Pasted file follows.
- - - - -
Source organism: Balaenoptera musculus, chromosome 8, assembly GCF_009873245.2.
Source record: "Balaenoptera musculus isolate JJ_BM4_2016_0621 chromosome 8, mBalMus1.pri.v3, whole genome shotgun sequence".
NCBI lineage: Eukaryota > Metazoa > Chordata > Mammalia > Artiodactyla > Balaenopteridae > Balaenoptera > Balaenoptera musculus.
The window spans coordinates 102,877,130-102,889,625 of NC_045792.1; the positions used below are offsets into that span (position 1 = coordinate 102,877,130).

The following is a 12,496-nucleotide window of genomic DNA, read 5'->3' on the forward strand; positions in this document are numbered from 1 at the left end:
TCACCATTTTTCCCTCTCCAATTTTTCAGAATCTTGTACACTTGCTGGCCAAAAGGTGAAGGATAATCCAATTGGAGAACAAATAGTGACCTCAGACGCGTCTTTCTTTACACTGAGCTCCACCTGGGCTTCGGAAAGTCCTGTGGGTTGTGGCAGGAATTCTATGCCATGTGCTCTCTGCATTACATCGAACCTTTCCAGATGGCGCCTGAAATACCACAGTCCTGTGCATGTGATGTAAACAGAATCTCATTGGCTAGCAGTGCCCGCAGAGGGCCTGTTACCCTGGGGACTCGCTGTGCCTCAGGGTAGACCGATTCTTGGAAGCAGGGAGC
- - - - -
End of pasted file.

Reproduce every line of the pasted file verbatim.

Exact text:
Source organism: Balaenoptera musculus, chromosome 8, assembly GCF_009873245.2.
Source record: "Balaenoptera musculus isolate JJ_BM4_2016_0621 chromosome 8, mBalMus1.pri.v3, whole genome shotgun sequence".
NCBI lineage: Eukaryota > Metazoa > Chordata > Mammalia > Artiodactyla > Balaenopteridae > Balaenoptera > Balaenoptera musculus.
The window spans coordinates 102,877,130-102,889,625 of NC_045792.1; the positions used below are offsets into that span (position 1 = coordinate 102,877,130).

The following is a 12,496-nucleotide window of genomic DNA, read 5'->3' on the forward strand; positions in this document are numbered from 1 at the left end:
TCACCATTTTTCCCTCTCCAATTTTTCAGAATCTTGTACACTTGCTGGCCAAAAGGTGAAGGATAATCCAATTGGAGAACAAATAGTGACCTCAGACGCGTCTTTCTTTACACTGAGCTCCACCTGGGCTTCGGAAAGTCCTGTGGGTTGTGGCAGGAATTCTATGCCATGTGCTCTCTGCATTACATCGAACCTTTCCAGATGGCGCCTGAAATACCACAGTCCTGTGCATGTGATGTAAACAGAATCTCATTGGCTAGCAGTGCCCGCAGAGGGCCTGTTACCCTGGGGACTCGCTGTGCCTCAGGGTAGACCGATTCTTGGAAGCAGGGAGC